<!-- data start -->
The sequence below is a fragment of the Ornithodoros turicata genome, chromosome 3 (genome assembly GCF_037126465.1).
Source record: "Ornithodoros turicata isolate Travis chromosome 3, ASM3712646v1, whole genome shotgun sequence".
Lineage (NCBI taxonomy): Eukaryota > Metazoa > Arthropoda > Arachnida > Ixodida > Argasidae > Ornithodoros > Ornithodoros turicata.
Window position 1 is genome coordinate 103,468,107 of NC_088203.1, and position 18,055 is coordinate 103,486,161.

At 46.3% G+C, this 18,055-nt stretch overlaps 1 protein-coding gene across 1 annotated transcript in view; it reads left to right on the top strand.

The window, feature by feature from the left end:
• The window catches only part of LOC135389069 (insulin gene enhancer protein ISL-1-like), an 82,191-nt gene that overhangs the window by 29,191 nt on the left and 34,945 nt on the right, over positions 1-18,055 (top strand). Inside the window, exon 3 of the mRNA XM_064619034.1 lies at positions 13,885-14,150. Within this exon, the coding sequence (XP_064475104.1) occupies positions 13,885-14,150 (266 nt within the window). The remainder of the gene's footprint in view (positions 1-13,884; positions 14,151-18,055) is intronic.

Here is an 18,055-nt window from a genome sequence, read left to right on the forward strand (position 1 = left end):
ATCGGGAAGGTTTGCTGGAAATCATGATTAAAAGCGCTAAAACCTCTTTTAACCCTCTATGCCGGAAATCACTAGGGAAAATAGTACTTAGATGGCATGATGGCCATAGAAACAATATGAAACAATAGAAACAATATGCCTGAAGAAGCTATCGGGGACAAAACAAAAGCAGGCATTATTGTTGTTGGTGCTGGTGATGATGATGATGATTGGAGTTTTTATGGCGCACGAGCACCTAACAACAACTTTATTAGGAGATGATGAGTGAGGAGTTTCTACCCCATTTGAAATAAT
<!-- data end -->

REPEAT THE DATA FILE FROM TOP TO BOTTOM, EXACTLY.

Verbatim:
The sequence below is a fragment of the Ornithodoros turicata genome, chromosome 3 (genome assembly GCF_037126465.1).
Source record: "Ornithodoros turicata isolate Travis chromosome 3, ASM3712646v1, whole genome shotgun sequence".
Lineage (NCBI taxonomy): Eukaryota > Metazoa > Arthropoda > Arachnida > Ixodida > Argasidae > Ornithodoros > Ornithodoros turicata.
Window position 1 is genome coordinate 103,468,107 of NC_088203.1, and position 18,055 is coordinate 103,486,161.

At 46.3% G+C, this 18,055-nt stretch overlaps 1 protein-coding gene across 1 annotated transcript in view; it reads left to right on the top strand.

The window, feature by feature from the left end:
• The window catches only part of LOC135389069 (insulin gene enhancer protein ISL-1-like), an 82,191-nt gene that overhangs the window by 29,191 nt on the left and 34,945 nt on the right, over positions 1-18,055 (top strand). Inside the window, exon 3 of the mRNA XM_064619034.1 lies at positions 13,885-14,150. Within this exon, the coding sequence (XP_064475104.1) occupies positions 13,885-14,150 (266 nt within the window). The remainder of the gene's footprint in view (positions 1-13,884; positions 14,151-18,055) is intronic.

Here is an 18,055-nt window from a genome sequence, read left to right on the forward strand (position 1 = left end):
ATCGGGAAGGTTTGCTGGAAATCATGATTAAAAGCGCTAAAACCTCTTTTAACCCTCTATGCCGGAAATCACTAGGGAAAATAGTACTTAGATGGCATGATGGCCATAGAAACAATATGAAACAATAGAAACAATATGCCTGAAGAAGCTATCGGGGACAAAACAAAAGCAGGCATTATTGTTGTTGGTGCTGGTGATGATGATGATGATTGGAGTTTTTATGGCGCACGAGCACCTAACAACAACTTTATTAGGAGATGATGAGTGAGGAGTTTCTACCCCATTTGAAATAAT